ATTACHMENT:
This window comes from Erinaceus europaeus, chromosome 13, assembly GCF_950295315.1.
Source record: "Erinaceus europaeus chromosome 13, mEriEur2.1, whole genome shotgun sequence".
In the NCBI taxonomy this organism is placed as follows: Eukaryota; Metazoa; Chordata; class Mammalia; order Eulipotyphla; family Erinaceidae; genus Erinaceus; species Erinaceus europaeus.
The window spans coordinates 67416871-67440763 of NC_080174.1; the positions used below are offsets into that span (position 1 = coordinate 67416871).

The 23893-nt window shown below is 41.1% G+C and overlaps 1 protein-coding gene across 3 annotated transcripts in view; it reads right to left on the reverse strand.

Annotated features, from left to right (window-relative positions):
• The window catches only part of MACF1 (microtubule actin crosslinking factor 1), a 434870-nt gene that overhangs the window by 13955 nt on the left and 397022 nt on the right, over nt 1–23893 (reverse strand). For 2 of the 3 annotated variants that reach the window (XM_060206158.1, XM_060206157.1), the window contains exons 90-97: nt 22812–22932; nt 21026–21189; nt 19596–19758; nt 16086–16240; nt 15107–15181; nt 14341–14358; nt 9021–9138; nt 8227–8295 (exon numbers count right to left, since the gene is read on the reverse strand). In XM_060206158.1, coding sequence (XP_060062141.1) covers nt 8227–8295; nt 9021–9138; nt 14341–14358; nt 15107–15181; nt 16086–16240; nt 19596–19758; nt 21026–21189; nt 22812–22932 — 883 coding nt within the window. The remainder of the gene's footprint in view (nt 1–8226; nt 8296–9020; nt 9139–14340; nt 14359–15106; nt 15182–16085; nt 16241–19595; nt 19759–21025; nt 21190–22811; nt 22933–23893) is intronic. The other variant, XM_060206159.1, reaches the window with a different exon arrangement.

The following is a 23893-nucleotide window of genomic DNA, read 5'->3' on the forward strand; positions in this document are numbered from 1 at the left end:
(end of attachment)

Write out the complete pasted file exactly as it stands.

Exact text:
This window comes from Erinaceus europaeus, chromosome 13, assembly GCF_950295315.1.
Source record: "Erinaceus europaeus chromosome 13, mEriEur2.1, whole genome shotgun sequence".
In the NCBI taxonomy this organism is placed as follows: Eukaryota; Metazoa; Chordata; class Mammalia; order Eulipotyphla; family Erinaceidae; genus Erinaceus; species Erinaceus europaeus.
The window spans coordinates 67416871-67440763 of NC_080174.1; the positions used below are offsets into that span (position 1 = coordinate 67416871).

The 23893-nt window shown below is 41.1% G+C and overlaps 1 protein-coding gene across 3 annotated transcripts in view; it reads right to left on the reverse strand.

Annotated features, from left to right (window-relative positions):
• The window catches only part of MACF1 (microtubule actin crosslinking factor 1), a 434870-nt gene that overhangs the window by 13955 nt on the left and 397022 nt on the right, over nt 1–23893 (reverse strand). For 2 of the 3 annotated variants that reach the window (XM_060206158.1, XM_060206157.1), the window contains exons 90-97: nt 22812–22932; nt 21026–21189; nt 19596–19758; nt 16086–16240; nt 15107–15181; nt 14341–14358; nt 9021–9138; nt 8227–8295 (exon numbers count right to left, since the gene is read on the reverse strand). In XM_060206158.1, coding sequence (XP_060062141.1) covers nt 8227–8295; nt 9021–9138; nt 14341–14358; nt 15107–15181; nt 16086–16240; nt 19596–19758; nt 21026–21189; nt 22812–22932 — 883 coding nt within the window. The remainder of the gene's footprint in view (nt 1–8226; nt 8296–9020; nt 9139–14340; nt 14359–15106; nt 15182–16085; nt 16241–19595; nt 19759–21025; nt 21190–22811; nt 22933–23893) is intronic. The other variant, XM_060206159.1, reaches the window with a different exon arrangement.

The following is a 23893-nucleotide window of genomic DNA, read 5'->3' on the forward strand; positions in this document are numbered from 1 at the left end: